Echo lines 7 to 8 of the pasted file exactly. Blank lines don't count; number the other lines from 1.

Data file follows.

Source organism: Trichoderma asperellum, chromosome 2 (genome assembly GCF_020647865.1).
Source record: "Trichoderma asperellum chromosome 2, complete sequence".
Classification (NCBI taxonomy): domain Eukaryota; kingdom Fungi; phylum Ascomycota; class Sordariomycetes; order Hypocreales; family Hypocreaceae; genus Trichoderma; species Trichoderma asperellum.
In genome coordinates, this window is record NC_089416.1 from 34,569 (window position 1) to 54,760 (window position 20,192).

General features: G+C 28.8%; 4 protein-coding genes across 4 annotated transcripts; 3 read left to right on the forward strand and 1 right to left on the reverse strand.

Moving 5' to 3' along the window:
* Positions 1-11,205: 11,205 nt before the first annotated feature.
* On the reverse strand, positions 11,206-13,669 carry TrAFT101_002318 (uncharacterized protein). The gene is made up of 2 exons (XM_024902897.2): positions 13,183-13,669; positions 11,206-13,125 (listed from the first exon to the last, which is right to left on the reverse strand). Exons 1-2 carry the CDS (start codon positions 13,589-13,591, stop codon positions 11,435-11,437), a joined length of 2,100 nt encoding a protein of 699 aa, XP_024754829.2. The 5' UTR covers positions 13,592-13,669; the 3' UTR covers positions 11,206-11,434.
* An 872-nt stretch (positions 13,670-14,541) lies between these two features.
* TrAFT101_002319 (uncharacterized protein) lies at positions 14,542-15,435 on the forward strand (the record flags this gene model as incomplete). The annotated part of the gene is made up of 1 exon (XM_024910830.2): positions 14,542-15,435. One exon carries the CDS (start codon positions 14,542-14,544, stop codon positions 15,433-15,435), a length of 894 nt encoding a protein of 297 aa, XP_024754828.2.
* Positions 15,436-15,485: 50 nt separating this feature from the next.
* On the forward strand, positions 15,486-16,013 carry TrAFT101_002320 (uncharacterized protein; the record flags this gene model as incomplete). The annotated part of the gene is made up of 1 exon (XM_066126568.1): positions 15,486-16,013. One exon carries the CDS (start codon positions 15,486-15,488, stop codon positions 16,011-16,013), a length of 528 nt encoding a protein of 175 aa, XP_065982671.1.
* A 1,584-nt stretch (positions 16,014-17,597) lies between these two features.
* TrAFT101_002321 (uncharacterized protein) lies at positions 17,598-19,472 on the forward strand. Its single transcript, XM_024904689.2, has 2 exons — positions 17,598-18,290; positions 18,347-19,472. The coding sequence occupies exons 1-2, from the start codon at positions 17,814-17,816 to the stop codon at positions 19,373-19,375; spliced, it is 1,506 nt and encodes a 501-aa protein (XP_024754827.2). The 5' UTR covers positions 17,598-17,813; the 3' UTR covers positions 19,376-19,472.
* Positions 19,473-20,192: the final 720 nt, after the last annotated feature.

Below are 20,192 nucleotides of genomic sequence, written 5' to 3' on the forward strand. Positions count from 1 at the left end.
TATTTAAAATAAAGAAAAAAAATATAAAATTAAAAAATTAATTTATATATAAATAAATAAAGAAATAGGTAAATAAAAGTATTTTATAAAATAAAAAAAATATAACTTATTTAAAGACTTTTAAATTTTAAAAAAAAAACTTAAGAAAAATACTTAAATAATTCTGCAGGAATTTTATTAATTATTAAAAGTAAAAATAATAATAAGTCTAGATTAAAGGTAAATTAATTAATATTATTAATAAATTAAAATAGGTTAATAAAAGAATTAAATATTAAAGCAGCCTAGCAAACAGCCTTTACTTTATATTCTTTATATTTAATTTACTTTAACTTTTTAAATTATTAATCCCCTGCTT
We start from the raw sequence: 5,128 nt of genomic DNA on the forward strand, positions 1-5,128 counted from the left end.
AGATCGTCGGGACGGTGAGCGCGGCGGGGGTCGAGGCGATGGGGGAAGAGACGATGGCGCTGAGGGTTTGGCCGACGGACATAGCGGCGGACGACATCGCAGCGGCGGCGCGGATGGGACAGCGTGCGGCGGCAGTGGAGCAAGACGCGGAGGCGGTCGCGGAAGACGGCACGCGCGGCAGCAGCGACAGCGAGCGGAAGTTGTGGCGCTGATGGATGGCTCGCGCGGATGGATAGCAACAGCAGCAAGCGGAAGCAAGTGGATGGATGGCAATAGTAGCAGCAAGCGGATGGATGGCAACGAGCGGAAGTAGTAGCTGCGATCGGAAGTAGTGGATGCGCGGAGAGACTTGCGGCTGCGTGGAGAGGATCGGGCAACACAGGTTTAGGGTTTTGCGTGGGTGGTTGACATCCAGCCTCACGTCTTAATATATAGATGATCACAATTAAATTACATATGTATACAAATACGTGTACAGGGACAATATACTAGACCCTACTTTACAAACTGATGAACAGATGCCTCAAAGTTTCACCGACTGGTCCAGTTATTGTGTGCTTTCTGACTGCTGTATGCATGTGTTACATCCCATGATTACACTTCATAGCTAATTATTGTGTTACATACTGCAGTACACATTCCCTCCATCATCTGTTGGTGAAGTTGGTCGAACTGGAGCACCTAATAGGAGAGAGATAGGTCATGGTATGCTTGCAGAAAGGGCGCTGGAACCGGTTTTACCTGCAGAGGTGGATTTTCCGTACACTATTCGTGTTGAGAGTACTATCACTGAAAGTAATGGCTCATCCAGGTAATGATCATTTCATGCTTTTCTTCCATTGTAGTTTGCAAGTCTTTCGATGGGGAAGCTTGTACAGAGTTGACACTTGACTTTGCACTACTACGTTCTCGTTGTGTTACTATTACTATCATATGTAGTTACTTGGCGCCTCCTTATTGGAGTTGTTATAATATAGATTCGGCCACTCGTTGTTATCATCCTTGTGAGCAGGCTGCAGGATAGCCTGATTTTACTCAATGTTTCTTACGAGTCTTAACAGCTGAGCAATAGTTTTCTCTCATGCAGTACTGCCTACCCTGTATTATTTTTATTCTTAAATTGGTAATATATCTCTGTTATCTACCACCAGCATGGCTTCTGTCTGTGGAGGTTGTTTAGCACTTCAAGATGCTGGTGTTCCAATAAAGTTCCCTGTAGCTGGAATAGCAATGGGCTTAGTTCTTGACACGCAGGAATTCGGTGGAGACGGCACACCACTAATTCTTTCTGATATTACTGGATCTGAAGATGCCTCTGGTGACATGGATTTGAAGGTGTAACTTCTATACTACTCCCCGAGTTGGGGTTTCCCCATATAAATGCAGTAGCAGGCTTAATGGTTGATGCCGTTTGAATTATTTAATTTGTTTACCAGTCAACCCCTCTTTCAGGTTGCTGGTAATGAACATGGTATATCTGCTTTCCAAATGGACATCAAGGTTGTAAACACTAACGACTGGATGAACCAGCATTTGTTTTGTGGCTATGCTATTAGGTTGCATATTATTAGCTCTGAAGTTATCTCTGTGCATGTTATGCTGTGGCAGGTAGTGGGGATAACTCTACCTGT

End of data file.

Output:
* Positions 1-11,205: 11,205 nt before the first annotated feature.
* On the reverse strand, positions 11,206-13,669 carry TrAFT101_002318 (uncharacterized protein). The gene is made up of 2 exons (XM_024902897.2): positions 13,183-13,669; positions 11,206-13,125 (listed from the first exon to the last, which is right to left on the reverse strand). Exons 1-2 carry the CDS (start codon positions 13,589-13,591, stop codon positions 11,435-11,437), a joined length of 2,100 nt encoding a protein of 699 aa, XP_024754829.2. The 5' UTR covers positions 13,592-13,669; the 3' UTR covers positions 11,206-11,434.